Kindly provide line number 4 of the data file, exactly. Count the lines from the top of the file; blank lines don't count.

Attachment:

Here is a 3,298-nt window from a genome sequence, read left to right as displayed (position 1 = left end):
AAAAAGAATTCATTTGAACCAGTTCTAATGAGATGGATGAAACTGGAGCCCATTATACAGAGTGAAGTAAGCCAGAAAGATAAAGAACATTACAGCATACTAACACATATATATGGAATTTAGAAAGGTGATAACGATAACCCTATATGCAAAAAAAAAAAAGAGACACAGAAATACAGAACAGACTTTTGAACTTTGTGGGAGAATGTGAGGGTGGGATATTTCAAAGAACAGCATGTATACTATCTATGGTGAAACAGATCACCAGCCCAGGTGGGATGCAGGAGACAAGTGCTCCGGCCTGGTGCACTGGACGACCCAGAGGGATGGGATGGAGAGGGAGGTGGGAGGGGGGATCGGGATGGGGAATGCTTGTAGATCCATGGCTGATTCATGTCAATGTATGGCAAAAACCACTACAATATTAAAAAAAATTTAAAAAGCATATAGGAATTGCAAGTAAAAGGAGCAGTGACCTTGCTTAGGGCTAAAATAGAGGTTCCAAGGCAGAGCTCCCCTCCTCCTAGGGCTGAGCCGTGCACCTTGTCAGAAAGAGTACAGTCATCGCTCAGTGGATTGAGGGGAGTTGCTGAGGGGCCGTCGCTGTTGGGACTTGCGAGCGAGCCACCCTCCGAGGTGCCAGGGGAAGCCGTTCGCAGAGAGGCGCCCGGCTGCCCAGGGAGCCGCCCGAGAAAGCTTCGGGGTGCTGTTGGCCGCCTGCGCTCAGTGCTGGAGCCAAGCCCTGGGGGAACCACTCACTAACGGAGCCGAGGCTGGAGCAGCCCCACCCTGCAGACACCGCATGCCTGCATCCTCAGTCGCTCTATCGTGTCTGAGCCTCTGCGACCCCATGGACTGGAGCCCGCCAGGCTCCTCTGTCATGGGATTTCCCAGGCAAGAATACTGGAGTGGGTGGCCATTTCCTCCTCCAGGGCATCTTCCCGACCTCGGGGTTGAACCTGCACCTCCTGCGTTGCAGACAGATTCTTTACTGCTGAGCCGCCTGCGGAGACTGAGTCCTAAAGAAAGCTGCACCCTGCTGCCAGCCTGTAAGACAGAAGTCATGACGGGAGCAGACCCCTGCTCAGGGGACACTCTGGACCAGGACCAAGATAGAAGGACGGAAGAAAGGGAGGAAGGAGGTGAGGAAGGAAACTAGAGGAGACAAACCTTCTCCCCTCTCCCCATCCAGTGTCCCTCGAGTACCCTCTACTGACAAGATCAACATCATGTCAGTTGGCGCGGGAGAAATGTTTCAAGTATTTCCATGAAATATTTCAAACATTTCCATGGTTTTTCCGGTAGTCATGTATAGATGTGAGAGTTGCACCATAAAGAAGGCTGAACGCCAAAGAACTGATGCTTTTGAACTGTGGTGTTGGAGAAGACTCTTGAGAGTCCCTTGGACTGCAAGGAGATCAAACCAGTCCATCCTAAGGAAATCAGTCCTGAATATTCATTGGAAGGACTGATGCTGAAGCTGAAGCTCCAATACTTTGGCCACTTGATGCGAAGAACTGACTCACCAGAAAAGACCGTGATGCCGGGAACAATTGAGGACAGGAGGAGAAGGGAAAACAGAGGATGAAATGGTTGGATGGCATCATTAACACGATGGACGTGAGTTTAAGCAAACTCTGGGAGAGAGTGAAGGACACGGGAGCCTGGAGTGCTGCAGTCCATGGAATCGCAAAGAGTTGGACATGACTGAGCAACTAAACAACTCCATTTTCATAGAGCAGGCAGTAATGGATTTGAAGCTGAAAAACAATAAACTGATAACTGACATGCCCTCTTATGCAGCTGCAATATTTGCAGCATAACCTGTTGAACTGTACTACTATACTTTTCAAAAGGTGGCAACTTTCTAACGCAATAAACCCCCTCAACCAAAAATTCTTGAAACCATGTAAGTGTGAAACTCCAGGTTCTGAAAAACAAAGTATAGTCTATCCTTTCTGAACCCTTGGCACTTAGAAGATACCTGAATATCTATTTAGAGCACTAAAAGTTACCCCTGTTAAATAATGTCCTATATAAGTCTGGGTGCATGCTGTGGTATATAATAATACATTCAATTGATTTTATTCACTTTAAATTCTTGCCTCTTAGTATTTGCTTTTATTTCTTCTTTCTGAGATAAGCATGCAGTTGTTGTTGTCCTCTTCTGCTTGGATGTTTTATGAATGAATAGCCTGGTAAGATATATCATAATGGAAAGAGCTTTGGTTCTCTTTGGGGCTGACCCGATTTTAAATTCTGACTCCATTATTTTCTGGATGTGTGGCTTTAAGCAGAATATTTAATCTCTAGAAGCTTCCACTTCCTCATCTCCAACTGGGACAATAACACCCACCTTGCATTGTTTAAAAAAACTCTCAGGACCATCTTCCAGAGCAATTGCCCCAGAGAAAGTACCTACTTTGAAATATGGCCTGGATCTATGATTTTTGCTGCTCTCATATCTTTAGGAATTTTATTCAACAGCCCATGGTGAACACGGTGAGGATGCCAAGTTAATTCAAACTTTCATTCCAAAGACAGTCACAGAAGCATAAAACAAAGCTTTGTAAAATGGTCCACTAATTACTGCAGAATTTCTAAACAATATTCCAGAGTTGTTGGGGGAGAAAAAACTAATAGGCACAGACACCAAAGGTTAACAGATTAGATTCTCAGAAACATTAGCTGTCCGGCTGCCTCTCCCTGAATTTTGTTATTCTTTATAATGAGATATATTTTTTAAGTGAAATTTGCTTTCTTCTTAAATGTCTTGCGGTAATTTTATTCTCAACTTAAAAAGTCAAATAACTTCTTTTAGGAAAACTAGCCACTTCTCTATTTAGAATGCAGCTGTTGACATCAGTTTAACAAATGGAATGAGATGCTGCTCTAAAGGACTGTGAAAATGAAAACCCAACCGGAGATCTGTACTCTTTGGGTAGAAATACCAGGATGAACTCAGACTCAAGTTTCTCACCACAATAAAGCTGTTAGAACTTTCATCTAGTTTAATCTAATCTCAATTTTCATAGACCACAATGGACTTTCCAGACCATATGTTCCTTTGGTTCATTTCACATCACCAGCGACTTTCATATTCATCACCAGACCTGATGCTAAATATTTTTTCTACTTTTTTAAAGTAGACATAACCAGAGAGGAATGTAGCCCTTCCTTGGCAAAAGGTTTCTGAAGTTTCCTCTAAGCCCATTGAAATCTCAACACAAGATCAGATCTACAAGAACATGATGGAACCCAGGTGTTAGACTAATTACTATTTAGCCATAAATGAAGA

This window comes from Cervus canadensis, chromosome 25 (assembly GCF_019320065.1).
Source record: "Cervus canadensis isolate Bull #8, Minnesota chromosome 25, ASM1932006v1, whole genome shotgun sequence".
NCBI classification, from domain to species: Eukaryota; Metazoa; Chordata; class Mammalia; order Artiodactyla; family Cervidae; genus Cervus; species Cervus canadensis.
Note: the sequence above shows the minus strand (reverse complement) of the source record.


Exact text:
Source record: "Cervus canadensis isolate Bull #8, Minnesota chromosome 25, ASM1932006v1, whole genome shotgun sequence".